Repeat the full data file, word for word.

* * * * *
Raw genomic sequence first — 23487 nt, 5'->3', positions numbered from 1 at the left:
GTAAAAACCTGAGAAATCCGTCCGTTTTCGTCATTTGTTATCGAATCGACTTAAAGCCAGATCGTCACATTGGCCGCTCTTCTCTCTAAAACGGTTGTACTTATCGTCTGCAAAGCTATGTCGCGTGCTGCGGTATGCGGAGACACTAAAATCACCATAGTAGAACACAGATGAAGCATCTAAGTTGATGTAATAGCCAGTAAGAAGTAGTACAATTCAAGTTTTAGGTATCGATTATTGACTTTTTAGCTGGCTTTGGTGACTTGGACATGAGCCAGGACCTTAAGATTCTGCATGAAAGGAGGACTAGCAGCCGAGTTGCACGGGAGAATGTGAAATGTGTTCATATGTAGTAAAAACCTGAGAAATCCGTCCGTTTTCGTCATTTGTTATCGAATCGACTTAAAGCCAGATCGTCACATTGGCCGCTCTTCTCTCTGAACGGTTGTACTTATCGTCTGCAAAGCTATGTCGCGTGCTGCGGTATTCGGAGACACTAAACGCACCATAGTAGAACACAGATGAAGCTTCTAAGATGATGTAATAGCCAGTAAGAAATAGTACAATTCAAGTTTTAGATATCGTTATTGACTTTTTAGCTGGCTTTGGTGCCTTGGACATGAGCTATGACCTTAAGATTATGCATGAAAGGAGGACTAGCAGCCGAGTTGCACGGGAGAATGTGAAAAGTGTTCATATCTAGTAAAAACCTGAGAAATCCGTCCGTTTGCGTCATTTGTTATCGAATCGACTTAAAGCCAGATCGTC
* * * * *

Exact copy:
Raw genomic sequence first — 23487 nt, 5'->3', positions numbered from 1 at the left:
GTAAAAACCTGAGAAATCCGTCCGTTTTCGTCATTTGTTATCGAATCGACTTAAAGCCAGATCGTCACATTGGCCGCTCTTCTCTCTAAAACGGTTGTACTTATCGTCTGCAAAGCTATGTCGCGTGCTGCGGTATGCGGAGACACTAAAATCACCATAGTAGAACACAGATGAAGCATCTAAGTTGATGTAATAGCCAGTAAGAAGTAGTACAATTCAAGTTTTAGGTATCGATTATTGACTTTTTAGCTGGCTTTGGTGACTTGGACATGAGCCAGGACCTTAAGATTCTGCATGAAAGGAGGACTAGCAGCCGAGTTGCACGGGAGAATGTGAAATGTGTTCATATGTAGTAAAAACCTGAGAAATCCGTCCGTTTTCGTCATTTGTTATCGAATCGACTTAAAGCCAGATCGTCACATTGGCCGCTCTTCTCTCTGAACGGTTGTACTTATCGTCTGCAAAGCTATGTCGCGTGCTGCGGTATTCGGAGACACTAAACGCACCATAGTAGAACACAGATGAAGCTTCTAAGATGATGTAATAGCCAGTAAGAAATAGTACAATTCAAGTTTTAGATATCGTTATTGACTTTTTAGCTGGCTTTGGTGCCTTGGACATGAGCTATGACCTTAAGATTATGCATGAAAGGAGGACTAGCAGCCGAGTTGCACGGGAGAATGTGAAAAGTGTTCATATCTAGTAAAAACCTGAGAAATCCGTCCGTTTGCGTCATTTGTTATCGAATCGACTTAAAGCCAGATCGTC